VOD film review: The Way He Looks
Heart-warming moments that will have you grinning for days10
Sensitive handling of themes10
Emotionally engaging performances10
Matthew Turner | On 05, Feb 2015
Director: Daniel Ribeiro
Cast: Ghilherme Lobo, Fabio Audi, Tess Amorim
Watch The Way He Looks online in the UK: BFI Player / TalkTalk TV / iTunes / Rakuten TV / Prime Video (Buy/Rent) / Google Play
Brazilian writer-director Daniel Ribeiro expands his award-winning short film I Don’t Want To Go Back Alone into this full-length coming-of-age drama, whose original title translates as Today, I Want To Go Back Alone, a subtle difference that reflects a shift in focus between the two films. The result is a sensitive exploration of blindness, sexual identity and first love that ranks with the very best teen movies.
Set in present-day Sao Paolo, the film stars Ghilherme Lobo as Leo, a blind Brazilian teenager who’s inseparable from his devoted best friend Giovana (Tess Amorim). However, their relationship is unbalanced by the arrival of cute new boy Gabriel (Fabio Audi) and Giovana becomes jealous when Leo asks Gabriel to lead him home after school instead of her. Meanwhile, unaware that Giovana has a crush on him, Leo finds himself falling for Gabriel, while also struggling to gain a measure of independence from his over-protective parents (Lucia Romano and Eucir de Souza) by announcing his desire to attend a Study Abroad programme in the States.
Ribeiro gets a trio of terrific performances from his young leads, all three of whom reprise their roles from the original short. Lobo, in particular, is extraordinary, utterly convincing in his blindness and projecting a warmth and a sense of calm that is extremely appealing. Amorim is equally good, allowing her facial expressions (which of course Leo can’t see) to tell the audience everything about Giovana’s true feelings for her best friend; her dawning sense of powerlessness in the face of their shifting dynamic is utterly heart-breaking.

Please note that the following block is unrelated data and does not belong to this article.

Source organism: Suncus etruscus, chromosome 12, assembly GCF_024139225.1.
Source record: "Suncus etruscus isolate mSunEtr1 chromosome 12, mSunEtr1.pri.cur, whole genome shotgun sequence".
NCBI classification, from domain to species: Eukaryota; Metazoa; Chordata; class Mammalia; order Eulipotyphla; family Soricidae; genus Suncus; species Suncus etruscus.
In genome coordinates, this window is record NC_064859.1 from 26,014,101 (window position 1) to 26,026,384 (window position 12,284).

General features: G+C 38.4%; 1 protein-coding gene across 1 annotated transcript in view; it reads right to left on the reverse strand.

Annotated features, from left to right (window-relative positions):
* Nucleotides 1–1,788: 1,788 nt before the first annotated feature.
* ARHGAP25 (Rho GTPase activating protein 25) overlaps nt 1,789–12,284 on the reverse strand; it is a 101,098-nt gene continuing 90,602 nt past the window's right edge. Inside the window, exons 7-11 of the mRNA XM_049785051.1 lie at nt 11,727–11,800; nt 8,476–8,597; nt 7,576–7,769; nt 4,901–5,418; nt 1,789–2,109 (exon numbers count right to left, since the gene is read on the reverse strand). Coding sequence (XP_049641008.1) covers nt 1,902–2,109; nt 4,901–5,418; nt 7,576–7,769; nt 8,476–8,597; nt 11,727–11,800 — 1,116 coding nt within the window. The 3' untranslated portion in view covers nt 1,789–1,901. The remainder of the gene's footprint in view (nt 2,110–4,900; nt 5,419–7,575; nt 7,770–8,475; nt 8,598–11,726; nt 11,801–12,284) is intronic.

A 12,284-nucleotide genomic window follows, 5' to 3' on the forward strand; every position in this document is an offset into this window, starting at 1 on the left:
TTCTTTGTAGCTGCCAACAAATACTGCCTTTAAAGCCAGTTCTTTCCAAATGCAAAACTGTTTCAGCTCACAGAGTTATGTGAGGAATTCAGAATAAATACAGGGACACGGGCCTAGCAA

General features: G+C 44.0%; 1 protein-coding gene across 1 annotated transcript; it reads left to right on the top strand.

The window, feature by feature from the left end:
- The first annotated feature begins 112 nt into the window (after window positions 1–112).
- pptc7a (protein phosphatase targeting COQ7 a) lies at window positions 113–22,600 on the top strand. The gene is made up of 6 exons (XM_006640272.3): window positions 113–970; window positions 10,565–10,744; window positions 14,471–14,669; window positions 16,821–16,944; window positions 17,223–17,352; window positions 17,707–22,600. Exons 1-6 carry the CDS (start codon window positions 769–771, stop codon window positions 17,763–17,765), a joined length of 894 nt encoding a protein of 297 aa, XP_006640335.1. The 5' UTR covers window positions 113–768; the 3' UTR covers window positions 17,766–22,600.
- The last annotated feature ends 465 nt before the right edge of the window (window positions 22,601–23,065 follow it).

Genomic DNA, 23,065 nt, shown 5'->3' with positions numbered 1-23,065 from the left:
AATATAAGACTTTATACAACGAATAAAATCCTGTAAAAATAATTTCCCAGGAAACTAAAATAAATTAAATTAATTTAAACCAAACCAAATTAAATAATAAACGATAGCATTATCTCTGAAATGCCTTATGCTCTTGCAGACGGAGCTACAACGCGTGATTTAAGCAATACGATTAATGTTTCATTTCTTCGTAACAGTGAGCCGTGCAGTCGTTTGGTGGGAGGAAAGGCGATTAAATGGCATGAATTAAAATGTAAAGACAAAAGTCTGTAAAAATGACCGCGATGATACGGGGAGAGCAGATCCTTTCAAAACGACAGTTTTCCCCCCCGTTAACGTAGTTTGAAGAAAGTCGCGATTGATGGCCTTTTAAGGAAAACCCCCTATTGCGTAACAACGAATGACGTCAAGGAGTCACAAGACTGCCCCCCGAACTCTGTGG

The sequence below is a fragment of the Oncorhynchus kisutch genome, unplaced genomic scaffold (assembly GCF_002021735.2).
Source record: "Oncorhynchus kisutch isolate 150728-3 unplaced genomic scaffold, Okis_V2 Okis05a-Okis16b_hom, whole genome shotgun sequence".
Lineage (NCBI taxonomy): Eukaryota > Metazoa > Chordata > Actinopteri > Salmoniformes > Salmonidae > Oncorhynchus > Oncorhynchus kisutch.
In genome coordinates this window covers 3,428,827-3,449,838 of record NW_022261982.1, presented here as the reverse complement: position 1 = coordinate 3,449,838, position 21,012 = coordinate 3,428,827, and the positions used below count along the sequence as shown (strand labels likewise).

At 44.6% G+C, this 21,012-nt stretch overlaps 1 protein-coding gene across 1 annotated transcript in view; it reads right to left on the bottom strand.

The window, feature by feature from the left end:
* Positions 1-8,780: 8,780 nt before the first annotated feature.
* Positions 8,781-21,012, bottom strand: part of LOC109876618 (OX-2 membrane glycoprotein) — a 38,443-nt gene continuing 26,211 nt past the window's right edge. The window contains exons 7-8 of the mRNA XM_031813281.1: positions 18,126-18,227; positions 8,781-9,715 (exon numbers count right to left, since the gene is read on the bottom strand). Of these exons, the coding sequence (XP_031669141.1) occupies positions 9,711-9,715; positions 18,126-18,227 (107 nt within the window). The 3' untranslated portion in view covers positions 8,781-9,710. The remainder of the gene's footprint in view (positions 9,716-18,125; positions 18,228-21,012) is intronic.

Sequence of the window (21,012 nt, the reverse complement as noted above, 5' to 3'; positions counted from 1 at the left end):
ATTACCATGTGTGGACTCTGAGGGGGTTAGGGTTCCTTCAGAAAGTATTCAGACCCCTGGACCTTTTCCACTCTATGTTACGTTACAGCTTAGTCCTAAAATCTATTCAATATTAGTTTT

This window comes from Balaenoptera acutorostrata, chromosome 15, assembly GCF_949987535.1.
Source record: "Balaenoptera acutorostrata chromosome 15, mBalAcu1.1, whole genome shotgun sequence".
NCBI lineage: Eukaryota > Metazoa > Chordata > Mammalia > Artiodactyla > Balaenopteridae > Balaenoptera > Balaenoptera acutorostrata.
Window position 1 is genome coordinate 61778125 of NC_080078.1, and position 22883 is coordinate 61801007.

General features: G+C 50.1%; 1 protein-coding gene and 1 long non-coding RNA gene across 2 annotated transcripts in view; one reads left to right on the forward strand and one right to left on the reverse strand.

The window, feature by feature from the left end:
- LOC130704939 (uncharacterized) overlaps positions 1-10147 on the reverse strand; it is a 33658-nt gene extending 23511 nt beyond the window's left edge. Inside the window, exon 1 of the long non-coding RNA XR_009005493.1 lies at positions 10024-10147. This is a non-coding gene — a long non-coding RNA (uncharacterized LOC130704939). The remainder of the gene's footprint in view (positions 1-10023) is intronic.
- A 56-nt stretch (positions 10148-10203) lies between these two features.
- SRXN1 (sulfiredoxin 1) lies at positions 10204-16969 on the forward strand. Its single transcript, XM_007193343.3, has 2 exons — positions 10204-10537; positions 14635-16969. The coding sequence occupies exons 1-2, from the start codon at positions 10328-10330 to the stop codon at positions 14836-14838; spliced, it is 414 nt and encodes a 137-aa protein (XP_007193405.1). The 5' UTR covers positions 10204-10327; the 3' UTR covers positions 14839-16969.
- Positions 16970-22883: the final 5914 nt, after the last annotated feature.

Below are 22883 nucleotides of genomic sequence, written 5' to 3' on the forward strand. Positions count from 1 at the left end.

Ribeiro’s control of the tone is assured throughout, with the subtle changes between the three friends feeling natural and organic rather than forced. Similarly, Ribeiro’s sensitive and sharply observed script finds emotionally effective ways of conveying Leo’s emerging feelings for Gabriel, with his remaining senses compensating for the loss of his sight – for example, the way he inhales Gabriel’s left-behind hoodie after they’ve worked on a school project together, or the thrill of new experiences (one overt, the other covert) when he clings onto Gabriel as he gives him a ride on his bike.
The film is packed with wonderful scenes that will strike a powerful emotional chord with anyone who’s ever suffered similar agonies of adolescence – it also has significant echoes of Lukas Moodysson’s equally delightful, similarly-themed debut, Show Me Love. On top of that, it has a terrific, carefully chosen soundtrack – the scene where the two boys bond over their different musical tastes is one of several perfectly observed moments.
A beautifully made, genuinely romantic coming-of-age drama that marks writer-director Daniel Ribeiro out as a future talent to watch. Unmissable.
The Way He Looks is available now on BFI Player, as part of a £4.99 monthly subscription.